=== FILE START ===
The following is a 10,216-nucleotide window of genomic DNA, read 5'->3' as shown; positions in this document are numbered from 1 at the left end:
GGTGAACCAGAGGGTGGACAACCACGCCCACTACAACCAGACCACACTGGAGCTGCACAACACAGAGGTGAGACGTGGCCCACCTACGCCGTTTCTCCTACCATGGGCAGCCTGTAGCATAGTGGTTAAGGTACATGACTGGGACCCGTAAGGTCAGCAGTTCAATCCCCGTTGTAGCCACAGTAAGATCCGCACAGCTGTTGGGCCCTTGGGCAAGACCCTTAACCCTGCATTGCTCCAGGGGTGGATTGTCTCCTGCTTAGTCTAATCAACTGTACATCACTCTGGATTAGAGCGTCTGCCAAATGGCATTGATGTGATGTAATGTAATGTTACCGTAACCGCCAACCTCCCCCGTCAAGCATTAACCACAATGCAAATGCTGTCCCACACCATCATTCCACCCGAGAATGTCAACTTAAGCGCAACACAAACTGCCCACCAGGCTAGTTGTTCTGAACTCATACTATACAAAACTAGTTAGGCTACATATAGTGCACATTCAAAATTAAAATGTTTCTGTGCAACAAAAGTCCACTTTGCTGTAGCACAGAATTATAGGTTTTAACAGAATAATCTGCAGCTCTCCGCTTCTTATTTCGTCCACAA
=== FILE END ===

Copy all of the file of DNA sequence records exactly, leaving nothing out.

The following is a 10,216-nucleotide window of genomic DNA, read 5'->3' as shown; positions in this document are numbered from 1 at the left end:
GGTGAACCAGAGGGTGGACAACCACGCCCACTACAACCAGACCACACTGGAGCTGCACAACACAGAGGTGAGACGTGGCCCACCTACGCCGTTTCTCCTACCATGGGCAGCCTGTAGCATAGTGGTTAAGGTACATGACTGGGACCCGTAAGGTCAGCAGTTCAATCCCCGTTGTAGCCACAGTAAGATCCGCACAGCTGTTGGGCCCTTGGGCAAGACCCTTAACCCTGCATTGCTCCAGGGGTGGATTGTCTCCTGCTTAGTCTAATCAACTGTACATCACTCTGGATTAGAGCGTCTGCCAAATGGCATTGATGTGATGTAATGTAATGTTACCGTAACCGCCAACCTCCCCCGTCAAGCATTAACCACAATGCAAATGCTGTCCCACACCATCATTCCACCCGAGAATGTCAACTTAAGCGCAACACAAACTGCCCACCAGGCTAGTTGTTCTGAACTCATACTATACAAAACTAGTTAGGCTACATATAGTGCACATTCAAAATTAAAATGTTTCTGTGCAACAAAAGTCCACTTTGCTGTAGCACAGAATTATAGGTTTTAACAGAATAATCTGCAGCTCTCCGCTTCTTATTTCGTCCACAA